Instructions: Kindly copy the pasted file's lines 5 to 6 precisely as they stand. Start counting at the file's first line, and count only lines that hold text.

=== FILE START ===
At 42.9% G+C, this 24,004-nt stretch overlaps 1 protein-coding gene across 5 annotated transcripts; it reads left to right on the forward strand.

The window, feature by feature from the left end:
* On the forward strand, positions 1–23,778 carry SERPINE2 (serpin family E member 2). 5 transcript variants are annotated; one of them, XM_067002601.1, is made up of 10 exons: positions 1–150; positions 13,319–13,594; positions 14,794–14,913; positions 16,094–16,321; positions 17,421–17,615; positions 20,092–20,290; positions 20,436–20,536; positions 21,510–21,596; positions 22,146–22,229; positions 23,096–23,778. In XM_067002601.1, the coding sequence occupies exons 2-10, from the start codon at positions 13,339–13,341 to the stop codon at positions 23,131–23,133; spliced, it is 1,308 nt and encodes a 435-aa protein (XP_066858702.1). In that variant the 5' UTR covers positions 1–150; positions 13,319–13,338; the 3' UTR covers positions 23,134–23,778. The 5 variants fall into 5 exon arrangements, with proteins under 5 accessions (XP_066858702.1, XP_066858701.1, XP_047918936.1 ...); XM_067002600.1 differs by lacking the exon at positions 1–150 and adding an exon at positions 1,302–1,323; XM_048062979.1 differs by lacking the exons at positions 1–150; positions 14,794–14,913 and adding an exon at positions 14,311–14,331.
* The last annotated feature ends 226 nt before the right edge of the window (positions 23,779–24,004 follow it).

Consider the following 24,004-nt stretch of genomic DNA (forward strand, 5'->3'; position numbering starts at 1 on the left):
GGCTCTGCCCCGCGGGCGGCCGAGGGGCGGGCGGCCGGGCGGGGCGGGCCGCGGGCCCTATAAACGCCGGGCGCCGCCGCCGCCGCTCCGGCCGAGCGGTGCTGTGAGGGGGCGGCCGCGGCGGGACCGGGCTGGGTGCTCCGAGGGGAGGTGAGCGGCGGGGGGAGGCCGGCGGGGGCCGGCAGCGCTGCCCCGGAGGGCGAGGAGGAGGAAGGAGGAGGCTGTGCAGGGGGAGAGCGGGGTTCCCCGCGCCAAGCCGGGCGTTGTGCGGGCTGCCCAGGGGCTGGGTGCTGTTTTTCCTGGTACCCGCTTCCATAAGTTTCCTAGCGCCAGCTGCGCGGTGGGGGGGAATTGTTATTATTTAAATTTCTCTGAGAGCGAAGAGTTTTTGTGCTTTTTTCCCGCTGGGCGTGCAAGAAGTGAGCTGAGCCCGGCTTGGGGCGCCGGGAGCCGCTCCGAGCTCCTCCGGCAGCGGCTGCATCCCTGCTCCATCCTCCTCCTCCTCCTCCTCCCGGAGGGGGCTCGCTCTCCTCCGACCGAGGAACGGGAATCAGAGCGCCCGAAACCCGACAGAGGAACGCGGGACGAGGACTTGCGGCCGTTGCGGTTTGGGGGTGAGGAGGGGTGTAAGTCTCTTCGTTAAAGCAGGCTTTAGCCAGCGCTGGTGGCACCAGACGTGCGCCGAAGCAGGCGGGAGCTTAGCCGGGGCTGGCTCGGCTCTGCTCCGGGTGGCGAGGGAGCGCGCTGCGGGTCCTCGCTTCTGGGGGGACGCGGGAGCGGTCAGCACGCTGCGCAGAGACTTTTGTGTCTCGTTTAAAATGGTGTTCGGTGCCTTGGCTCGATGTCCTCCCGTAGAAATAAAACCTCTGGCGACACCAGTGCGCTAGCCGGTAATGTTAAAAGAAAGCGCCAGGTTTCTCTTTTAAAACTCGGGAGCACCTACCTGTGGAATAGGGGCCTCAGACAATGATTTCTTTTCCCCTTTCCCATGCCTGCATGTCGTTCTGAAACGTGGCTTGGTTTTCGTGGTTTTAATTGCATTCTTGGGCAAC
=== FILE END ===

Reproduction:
Consider the following 24,004-nt stretch of genomic DNA (forward strand, 5'->3'; position numbering starts at 1 on the left):
GGCTCTGCCCCGCGGGCGGCCGAGGGGCGGGCGGCCGGGCGGGGCGGGCCGCGGGCCCTATAAACGCCGGGCGCCGCCGCCGCCGCTCCGGCCGAGCGGTGCTGTGAGGGGGCGGCCGCGGCGGGACCGGGCTGGGTGCTCCGAGGGGAGGTGAGCGGCGGGGGGAGGCCGGCGGGGGCCGGCAGCGCTGCCCCGGAGGGCGAGGAGGAGGAAGGAGGAGGCTGTGCAGGGGGAGAGCGGGGTTCCCCGCGCCAAGCCGGGCGTTGTGCGGGCTGCCCAGGGGCTGGGTGCTGTTTTTCCTGGTACCCGCTTCCATAAGTTTCCTAGCGCCAGCTGCGCGGTGGGGGGGAATTGTTATTATTTAAATTTCTCTGAGAGCGAAGAGTTTTTGTGCTTTTTTCCCGCTGGGCGTGCAAGAAGTGAGCTGAGCCCGGCTTGGGGCGCCGGGAGCCGCTCCGAGCTCCTCCGGCAGCGGCTGCATCCCTGCTCCATCCTCCTCCTCCTCCTCCTCCCGGAGGGGGCTCGCTCTCCTCCGACCGAGGAACGGGAATCAGAGCGCCCGAAACCCGACAGAGGAACGCGGGACGAGGACTTGCGGCCGTTGCGGTTTGGGGGTGAGGAGGGGTGTAAGTCTCTTCGTTAAAGCAGGCTTTAGCCAGCGCTGGTGGCACCAGACGTGCGCCGAAGCAGGCGGGAGCTTAGCCGGGGCTGGCTCGGCTCTGCTCCGGGTGGCGAGGGAGCGCGCTGCGGGTCCTCGCTTCTGGGGGGACGCGGGAGCGGTCAGCACGCTGCGCAGAGACTTTTGTGTCTCGTTTAAAATGGTGTTCGGTGCCTTGGCTCGATGTCCTCCCGTAGAAATAAAACCTCTGGCGACACCAGTGCGCTAGCCGGTAATGTTAAAAGAAAGCGCCAGGTTTCTCTTTTAAAACTCGGGAGCACCTACCTGTGGAATAGGGGCCTCAGACAATGATTTCTTTTCCCCTTTCCCATGCCTGCATGTCGTTCTGAAACGTGGCTTGGTTTTCGTGGTTTTAATTGCATTCTTGGGCAAC